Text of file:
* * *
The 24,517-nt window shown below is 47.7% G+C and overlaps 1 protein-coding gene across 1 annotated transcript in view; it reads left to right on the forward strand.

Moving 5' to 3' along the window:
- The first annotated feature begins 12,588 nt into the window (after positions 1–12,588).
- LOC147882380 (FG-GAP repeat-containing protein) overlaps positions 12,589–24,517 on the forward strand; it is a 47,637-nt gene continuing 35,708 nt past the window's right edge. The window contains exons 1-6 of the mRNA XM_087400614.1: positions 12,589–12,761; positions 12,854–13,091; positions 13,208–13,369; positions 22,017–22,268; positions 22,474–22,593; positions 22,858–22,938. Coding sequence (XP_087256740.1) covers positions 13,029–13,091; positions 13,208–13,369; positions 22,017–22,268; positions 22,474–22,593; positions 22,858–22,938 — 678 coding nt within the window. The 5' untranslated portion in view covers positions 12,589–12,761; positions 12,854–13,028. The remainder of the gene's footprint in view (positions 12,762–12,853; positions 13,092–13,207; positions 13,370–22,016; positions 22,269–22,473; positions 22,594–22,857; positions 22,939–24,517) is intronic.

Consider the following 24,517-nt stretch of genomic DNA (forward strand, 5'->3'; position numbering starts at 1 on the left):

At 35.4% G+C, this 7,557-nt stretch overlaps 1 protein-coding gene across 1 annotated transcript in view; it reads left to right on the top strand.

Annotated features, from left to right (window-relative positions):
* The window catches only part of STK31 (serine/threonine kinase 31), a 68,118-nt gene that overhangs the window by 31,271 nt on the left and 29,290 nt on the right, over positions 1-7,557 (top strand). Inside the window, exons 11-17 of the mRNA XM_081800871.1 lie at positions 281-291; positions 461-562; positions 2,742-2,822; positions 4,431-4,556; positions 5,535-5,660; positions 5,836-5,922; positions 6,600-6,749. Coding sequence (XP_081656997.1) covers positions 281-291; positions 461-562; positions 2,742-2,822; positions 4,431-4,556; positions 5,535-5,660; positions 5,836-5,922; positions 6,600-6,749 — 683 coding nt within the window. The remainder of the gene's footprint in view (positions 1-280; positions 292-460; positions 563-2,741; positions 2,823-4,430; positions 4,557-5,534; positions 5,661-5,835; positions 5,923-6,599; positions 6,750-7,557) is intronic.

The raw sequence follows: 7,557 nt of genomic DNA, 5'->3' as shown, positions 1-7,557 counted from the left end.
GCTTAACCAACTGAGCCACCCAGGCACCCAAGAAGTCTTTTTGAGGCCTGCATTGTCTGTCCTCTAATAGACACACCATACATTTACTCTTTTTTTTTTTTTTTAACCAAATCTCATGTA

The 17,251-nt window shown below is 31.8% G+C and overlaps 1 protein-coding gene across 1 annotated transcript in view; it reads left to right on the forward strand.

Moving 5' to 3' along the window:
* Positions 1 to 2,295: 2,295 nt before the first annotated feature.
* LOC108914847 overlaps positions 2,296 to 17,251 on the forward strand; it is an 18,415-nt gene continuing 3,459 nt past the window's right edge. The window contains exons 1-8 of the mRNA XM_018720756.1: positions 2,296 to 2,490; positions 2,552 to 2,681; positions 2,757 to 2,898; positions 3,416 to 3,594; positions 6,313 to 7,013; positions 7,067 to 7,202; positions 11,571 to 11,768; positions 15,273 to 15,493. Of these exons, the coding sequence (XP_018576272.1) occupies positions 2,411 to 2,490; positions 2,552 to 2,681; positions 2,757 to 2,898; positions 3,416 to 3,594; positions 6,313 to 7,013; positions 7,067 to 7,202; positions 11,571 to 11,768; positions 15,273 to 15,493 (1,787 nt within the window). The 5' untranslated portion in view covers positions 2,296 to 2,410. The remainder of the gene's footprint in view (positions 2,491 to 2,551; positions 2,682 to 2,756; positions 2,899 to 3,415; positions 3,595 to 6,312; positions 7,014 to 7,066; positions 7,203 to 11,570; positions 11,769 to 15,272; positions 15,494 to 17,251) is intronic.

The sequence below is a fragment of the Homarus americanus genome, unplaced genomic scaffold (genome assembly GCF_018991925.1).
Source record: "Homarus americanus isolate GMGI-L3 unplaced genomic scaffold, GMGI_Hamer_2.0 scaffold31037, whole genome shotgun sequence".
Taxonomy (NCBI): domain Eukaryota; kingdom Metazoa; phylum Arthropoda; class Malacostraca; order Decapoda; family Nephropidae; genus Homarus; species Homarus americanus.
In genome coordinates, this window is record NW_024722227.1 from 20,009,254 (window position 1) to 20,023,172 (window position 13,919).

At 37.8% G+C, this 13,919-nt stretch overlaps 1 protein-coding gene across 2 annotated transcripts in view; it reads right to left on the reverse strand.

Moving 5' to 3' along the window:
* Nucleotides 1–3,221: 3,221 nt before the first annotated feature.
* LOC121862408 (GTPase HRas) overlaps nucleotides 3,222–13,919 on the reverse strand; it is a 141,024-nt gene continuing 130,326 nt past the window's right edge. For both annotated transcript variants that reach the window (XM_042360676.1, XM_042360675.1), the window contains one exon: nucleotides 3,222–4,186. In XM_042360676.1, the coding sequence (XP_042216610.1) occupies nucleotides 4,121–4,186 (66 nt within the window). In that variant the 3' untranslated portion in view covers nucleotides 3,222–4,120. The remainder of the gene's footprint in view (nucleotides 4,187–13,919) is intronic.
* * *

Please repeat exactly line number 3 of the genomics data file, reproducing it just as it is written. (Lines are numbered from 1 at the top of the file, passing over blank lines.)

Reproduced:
- The first annotated feature begins 12,588 nt into the window (after positions 1–12,588).